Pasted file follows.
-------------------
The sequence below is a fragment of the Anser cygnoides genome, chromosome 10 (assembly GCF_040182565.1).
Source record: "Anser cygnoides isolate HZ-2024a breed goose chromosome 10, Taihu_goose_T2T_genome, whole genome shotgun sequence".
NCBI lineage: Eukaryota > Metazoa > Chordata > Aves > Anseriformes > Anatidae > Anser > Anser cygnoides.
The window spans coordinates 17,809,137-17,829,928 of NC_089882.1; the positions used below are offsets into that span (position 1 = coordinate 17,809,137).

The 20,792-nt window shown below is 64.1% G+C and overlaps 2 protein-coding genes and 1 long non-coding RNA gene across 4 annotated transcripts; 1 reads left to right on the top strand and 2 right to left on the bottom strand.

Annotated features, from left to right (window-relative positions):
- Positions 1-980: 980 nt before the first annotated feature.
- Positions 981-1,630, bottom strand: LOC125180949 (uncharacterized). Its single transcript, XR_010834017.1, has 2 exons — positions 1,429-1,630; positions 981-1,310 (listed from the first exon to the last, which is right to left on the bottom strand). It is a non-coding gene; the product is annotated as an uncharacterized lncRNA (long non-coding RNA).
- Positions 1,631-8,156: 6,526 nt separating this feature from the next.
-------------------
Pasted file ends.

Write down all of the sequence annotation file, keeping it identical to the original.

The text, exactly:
The sequence below is a fragment of the Anser cygnoides genome, chromosome 10 (assembly GCF_040182565.1).
Source record: "Anser cygnoides isolate HZ-2024a breed goose chromosome 10, Taihu_goose_T2T_genome, whole genome shotgun sequence".
NCBI lineage: Eukaryota > Metazoa > Chordata > Aves > Anseriformes > Anatidae > Anser > Anser cygnoides.
The window spans coordinates 17,809,137-17,829,928 of NC_089882.1; the positions used below are offsets into that span (position 1 = coordinate 17,809,137).

The 20,792-nt window shown below is 64.1% G+C and overlaps 2 protein-coding genes and 1 long non-coding RNA gene across 4 annotated transcripts; 1 reads left to right on the top strand and 2 right to left on the bottom strand.

Annotated features, from left to right (window-relative positions):
- Positions 1-980: 980 nt before the first annotated feature.
- Positions 981-1,630, bottom strand: LOC125180949 (uncharacterized). Its single transcript, XR_010834017.1, has 2 exons — positions 1,429-1,630; positions 981-1,310 (listed from the first exon to the last, which is right to left on the bottom strand). It is a non-coding gene; the product is annotated as an uncharacterized lncRNA (long non-coding RNA).
- Positions 1,631-8,156: 6,526 nt separating this feature from the next.